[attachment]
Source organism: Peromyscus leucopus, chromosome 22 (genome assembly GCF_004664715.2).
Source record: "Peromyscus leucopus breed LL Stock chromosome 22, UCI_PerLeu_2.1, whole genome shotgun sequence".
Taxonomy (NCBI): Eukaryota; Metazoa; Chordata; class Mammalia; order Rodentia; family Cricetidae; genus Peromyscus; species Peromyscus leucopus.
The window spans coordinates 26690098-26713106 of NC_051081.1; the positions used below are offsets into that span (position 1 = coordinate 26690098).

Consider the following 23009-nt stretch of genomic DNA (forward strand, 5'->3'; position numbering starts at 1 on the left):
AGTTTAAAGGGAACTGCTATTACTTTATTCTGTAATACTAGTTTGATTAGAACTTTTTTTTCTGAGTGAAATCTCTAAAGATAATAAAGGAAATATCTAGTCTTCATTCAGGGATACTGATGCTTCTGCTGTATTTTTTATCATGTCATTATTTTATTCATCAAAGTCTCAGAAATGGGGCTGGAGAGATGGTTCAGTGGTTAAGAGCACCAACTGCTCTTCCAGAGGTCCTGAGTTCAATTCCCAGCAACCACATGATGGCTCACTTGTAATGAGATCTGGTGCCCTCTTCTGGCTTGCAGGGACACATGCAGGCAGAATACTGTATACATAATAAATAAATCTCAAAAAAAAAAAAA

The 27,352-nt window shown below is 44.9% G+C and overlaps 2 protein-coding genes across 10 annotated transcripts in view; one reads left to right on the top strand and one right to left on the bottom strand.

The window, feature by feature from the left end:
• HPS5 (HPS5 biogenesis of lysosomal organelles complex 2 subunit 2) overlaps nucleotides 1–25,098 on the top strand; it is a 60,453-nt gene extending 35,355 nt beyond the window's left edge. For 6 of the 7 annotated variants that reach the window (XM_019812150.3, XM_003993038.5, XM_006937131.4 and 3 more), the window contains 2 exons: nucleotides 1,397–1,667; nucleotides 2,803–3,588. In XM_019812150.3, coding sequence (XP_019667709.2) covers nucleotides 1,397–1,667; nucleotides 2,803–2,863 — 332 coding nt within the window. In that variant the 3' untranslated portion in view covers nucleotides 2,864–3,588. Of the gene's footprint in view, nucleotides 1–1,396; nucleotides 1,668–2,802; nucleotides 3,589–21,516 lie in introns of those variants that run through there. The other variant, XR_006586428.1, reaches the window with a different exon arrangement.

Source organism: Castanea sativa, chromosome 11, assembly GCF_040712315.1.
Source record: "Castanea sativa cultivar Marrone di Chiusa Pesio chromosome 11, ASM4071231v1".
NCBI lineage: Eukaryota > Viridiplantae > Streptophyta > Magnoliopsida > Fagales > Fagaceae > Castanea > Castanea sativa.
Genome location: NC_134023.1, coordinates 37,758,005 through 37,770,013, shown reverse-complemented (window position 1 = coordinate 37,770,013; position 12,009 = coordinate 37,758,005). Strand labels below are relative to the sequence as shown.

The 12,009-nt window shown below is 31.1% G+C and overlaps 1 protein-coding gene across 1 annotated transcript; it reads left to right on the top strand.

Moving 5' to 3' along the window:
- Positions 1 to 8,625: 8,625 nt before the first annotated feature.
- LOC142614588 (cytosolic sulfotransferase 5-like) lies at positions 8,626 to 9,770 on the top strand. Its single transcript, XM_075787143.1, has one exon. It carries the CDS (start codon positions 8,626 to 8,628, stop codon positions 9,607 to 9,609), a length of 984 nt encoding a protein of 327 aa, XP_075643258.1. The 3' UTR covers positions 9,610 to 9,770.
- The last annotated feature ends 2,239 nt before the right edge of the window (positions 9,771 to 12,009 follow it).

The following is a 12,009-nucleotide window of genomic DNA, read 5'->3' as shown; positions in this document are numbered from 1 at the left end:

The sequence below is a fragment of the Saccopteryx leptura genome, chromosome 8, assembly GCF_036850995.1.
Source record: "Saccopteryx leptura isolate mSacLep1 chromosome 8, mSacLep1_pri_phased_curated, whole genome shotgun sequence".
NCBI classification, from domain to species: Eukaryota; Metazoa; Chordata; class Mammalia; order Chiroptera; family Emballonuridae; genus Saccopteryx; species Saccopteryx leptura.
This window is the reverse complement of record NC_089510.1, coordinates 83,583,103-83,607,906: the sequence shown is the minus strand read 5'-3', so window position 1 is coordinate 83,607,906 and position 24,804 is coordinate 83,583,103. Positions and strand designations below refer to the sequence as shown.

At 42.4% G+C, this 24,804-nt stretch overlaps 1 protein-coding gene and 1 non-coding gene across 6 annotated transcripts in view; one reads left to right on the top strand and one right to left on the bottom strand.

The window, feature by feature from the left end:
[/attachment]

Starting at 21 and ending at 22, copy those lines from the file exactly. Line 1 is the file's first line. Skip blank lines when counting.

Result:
Source record: "Saccopteryx leptura isolate mSacLep1 chromosome 8, mSacLep1_pri_phased_curated, whole genome shotgun sequence".
NCBI classification, from domain to species: Eukaryota; Metazoa; Chordata; class Mammalia; order Chiroptera; family Emballonuridae; genus Saccopteryx; species Saccopteryx leptura.